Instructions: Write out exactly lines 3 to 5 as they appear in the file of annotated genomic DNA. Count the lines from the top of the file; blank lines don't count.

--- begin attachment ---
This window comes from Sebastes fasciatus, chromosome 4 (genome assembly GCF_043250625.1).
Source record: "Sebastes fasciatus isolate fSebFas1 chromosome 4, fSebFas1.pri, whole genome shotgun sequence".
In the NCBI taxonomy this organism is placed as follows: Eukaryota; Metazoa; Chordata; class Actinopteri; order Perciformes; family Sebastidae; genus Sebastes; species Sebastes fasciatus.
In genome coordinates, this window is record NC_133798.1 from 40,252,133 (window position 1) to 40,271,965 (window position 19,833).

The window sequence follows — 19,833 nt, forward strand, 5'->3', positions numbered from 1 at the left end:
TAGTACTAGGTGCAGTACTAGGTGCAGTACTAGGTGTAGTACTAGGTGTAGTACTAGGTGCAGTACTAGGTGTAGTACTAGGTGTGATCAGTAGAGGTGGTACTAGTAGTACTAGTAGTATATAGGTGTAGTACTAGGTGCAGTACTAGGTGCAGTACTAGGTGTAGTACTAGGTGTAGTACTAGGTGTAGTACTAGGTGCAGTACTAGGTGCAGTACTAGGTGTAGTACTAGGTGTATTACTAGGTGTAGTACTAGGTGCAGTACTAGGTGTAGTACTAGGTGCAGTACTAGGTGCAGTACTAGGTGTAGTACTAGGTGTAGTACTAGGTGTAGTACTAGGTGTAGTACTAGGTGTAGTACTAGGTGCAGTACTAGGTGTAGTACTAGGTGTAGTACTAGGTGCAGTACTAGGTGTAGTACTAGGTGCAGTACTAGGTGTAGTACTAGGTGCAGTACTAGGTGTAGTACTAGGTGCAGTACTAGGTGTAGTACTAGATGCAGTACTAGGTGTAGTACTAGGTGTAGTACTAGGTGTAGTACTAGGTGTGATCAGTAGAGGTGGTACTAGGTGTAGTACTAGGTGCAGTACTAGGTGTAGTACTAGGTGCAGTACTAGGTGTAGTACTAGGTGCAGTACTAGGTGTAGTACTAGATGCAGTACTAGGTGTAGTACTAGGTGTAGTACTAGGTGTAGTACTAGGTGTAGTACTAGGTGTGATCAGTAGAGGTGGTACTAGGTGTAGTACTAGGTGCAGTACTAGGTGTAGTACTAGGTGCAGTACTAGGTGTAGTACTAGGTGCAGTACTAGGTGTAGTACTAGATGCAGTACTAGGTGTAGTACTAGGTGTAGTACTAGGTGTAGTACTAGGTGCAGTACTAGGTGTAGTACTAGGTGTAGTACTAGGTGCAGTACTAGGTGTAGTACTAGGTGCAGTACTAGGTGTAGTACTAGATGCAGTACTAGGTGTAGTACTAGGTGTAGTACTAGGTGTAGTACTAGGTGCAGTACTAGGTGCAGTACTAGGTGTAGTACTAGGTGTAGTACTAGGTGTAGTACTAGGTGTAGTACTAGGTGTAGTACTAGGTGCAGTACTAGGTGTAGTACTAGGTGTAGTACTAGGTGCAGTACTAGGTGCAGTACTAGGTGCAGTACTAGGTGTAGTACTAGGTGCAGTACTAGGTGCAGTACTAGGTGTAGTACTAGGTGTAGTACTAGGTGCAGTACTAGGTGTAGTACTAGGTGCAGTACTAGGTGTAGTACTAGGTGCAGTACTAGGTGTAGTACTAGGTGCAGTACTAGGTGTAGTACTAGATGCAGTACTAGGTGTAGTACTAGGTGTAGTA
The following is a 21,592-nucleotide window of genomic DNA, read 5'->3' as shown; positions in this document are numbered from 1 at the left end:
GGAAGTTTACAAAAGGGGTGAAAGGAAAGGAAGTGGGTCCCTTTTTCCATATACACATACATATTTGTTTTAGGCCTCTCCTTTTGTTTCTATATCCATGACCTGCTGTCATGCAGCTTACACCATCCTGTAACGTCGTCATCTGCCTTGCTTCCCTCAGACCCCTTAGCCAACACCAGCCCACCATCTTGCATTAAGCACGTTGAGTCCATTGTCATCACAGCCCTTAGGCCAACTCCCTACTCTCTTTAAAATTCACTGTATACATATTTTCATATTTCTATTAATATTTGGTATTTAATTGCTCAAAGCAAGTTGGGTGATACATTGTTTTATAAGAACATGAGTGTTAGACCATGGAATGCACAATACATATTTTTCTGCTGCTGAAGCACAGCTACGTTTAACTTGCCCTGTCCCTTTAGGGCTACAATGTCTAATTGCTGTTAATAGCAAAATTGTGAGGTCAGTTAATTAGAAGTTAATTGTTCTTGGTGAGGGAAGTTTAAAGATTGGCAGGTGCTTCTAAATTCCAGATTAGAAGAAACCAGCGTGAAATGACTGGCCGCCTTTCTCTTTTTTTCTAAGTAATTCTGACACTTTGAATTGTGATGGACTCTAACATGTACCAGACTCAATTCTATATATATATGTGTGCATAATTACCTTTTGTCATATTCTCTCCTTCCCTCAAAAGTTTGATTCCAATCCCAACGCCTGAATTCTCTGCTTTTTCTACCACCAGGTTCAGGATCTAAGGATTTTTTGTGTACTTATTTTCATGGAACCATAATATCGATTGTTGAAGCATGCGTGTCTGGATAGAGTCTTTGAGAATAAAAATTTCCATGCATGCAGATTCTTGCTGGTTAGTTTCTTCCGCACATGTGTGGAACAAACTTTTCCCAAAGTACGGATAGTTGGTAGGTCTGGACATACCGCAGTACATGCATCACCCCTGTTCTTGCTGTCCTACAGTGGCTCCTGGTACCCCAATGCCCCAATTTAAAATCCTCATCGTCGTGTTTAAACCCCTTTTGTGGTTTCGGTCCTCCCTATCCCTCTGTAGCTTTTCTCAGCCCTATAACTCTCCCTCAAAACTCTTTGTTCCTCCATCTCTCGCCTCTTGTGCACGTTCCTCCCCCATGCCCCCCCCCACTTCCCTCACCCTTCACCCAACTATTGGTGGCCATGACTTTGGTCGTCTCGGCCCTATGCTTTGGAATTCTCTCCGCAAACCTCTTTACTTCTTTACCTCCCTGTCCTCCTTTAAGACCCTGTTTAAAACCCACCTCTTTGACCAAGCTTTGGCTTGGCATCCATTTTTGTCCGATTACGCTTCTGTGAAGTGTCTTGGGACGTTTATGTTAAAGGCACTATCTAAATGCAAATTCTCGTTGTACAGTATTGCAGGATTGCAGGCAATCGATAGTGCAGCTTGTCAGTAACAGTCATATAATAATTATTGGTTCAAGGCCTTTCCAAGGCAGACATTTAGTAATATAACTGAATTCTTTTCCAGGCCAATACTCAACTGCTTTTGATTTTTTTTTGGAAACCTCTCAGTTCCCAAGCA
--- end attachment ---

In the NCBI taxonomy this organism is placed as follows: Eukaryota; Metazoa; Chordata; class Actinopteri; order Perciformes; family Sebastidae; genus Sebastes; species Sebastes fasciatus.
In genome coordinates, this window is record NC_133798.1 from 40,252,133 (window position 1) to 40,271,965 (window position 19,833).

The window sequence follows — 19,833 nt, forward strand, 5'->3', positions numbered from 1 at the left end: